Surprising Sharks at the Natural History Museum at Tring, 11 February – 6 July 2008
Sharks are fishes, but unlike most fish their skeletons are made of cartilage, which is lighter and more flexible than bone.
Although fishes are generally cold blooded, some fast-swimming sharks maintain a body temperature higher than the sea water around them.
Sharks cannot hover in the water like a goldfish, and must keep swimming forward to stop themselves sinking. Some sharks, however, habitually lie on the bottom of the sea.
Sharks were here when dinosaurs roamed the planet (over 450 million years ago).
There are more than 460 species of shark that live in all the world’s seas and oceans. Some sharks even live in rivers.
There are approximately 21 types of shark that can be seen around the coast of Britain, and they range in size from the small-spotted catshark at 40 centimetres to the 11-metre-long basking shark.
The largest shark is the whale shark, which has been spotted at over 12 metres long. That’s about the length of one and a half London buses.
The smallest shark is the spined pygmy shark that grows to around 15 centimetres long – the same size as a chocolate bar.
Sharks skins are covered in tiny teeth called denticles. This helps them swim more efficiently. Speedo worked with scientists at the Museum to develop a high performance swim-suit which copied this idea from sharks.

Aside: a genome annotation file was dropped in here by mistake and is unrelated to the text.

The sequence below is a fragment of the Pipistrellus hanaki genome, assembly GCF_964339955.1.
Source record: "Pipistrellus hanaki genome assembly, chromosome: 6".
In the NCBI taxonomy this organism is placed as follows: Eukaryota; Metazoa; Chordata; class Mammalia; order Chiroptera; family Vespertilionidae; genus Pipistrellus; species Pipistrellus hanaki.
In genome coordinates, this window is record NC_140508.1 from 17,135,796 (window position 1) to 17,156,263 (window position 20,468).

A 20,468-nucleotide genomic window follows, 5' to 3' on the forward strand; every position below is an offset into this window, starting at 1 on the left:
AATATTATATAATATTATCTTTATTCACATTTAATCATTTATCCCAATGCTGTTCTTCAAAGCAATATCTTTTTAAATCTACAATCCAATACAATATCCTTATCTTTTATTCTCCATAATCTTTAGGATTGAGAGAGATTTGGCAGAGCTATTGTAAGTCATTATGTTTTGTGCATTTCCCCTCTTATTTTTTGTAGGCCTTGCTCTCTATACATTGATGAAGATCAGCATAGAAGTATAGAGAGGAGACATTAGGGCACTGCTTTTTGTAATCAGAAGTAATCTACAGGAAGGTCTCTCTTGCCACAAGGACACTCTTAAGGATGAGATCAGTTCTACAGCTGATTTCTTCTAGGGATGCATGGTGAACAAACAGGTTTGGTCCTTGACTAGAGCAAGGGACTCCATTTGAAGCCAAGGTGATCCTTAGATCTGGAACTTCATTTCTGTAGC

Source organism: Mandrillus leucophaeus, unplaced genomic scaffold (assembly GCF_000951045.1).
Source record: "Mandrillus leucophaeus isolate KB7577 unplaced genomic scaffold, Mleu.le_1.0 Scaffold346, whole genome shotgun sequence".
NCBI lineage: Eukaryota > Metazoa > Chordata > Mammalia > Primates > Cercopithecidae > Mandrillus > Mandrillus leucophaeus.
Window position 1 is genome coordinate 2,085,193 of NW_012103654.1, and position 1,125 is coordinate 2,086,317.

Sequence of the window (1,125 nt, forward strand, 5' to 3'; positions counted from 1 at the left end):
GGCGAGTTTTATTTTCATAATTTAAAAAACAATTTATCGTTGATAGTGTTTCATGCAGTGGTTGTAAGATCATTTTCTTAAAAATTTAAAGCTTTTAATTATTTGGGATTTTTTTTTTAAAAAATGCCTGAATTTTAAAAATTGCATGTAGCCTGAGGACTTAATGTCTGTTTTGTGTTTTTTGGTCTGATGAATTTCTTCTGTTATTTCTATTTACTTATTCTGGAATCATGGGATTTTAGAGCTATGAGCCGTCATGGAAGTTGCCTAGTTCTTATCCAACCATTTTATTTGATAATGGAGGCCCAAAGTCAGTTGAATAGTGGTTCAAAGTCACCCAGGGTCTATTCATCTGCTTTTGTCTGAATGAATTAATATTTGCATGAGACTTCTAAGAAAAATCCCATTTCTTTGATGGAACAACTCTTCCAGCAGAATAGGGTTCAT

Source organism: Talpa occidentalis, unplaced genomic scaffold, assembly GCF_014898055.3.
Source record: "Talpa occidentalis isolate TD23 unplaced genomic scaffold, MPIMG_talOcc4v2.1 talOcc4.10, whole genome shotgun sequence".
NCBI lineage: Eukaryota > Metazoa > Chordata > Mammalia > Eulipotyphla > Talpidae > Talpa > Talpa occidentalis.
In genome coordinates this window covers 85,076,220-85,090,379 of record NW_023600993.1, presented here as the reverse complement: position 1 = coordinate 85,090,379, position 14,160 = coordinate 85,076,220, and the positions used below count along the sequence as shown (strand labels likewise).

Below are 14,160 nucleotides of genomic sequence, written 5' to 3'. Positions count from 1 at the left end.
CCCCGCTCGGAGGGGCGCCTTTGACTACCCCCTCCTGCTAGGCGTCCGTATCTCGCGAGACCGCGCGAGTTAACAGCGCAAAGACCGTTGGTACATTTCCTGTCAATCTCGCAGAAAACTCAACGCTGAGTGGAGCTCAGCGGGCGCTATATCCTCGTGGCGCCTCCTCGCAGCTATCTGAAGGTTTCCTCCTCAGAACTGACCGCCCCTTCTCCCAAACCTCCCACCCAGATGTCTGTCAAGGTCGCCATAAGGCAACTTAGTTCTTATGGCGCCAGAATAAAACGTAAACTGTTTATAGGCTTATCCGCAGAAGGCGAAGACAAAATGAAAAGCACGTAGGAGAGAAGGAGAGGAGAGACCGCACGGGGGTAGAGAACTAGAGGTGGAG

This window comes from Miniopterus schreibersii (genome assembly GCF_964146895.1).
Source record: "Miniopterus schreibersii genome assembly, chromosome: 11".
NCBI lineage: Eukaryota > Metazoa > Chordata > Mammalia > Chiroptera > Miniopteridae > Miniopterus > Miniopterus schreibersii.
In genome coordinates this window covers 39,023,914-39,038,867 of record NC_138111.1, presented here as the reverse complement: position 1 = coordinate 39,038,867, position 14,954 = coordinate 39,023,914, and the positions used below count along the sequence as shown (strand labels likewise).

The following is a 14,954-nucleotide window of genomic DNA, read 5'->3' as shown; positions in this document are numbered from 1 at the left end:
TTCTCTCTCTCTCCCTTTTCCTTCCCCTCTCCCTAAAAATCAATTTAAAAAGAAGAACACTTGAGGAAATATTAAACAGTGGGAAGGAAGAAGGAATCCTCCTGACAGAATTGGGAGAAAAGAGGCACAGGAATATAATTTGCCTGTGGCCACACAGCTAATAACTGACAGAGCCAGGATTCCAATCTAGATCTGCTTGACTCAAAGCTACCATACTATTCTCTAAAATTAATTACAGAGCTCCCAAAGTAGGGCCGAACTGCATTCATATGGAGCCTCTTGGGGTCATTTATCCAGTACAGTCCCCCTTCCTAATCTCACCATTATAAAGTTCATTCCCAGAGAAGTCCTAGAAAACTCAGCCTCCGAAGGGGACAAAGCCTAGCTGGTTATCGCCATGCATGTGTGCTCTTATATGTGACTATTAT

Tiger sharks have such a varied diet they have earned the nickname ‘garbage can sharks’. They will eat almost anything they encounter in the water: bony fish, sharks, seabirds, turtles, lobsters, cats, dogs, number plates and octopuses.
The biggest sharks in the sea, the whale shark and the basking shark, are completely harmless. They feed on small shrimps which they strain from the water using their gills while swimming along with their huge mouths open.
In many species of shark, the teeth are constantly replaced throughout the shark's life – some sharks can lose 30,000 teeth in a lifetime.
All sharks have many rows of teeth with new ones ready to replace old ones as they become worn. In some sharks, rows of teeth are replaced every eight to 10 days.
Sharks have very different types of teeth depending on their diet. The grinding pavement teeth of the Port Jackson shark are used to crush sea urchins, invertebrates and small fish and the pointed teeth of the kitefin shark help it to eat fish.
Some sharks produce live young while others lay special egg-cases on the sea bed.
The sand tiger shark pups developing inside the mother will eat each other until just one survives. This is called intra-uterine cannibalism.
Of the 460 different kinds of shark in the world, only three occasionally attack humans, most feed on shellfish and small fishes. Crocodiles, dogs and pigs kill more people each year than sharks do.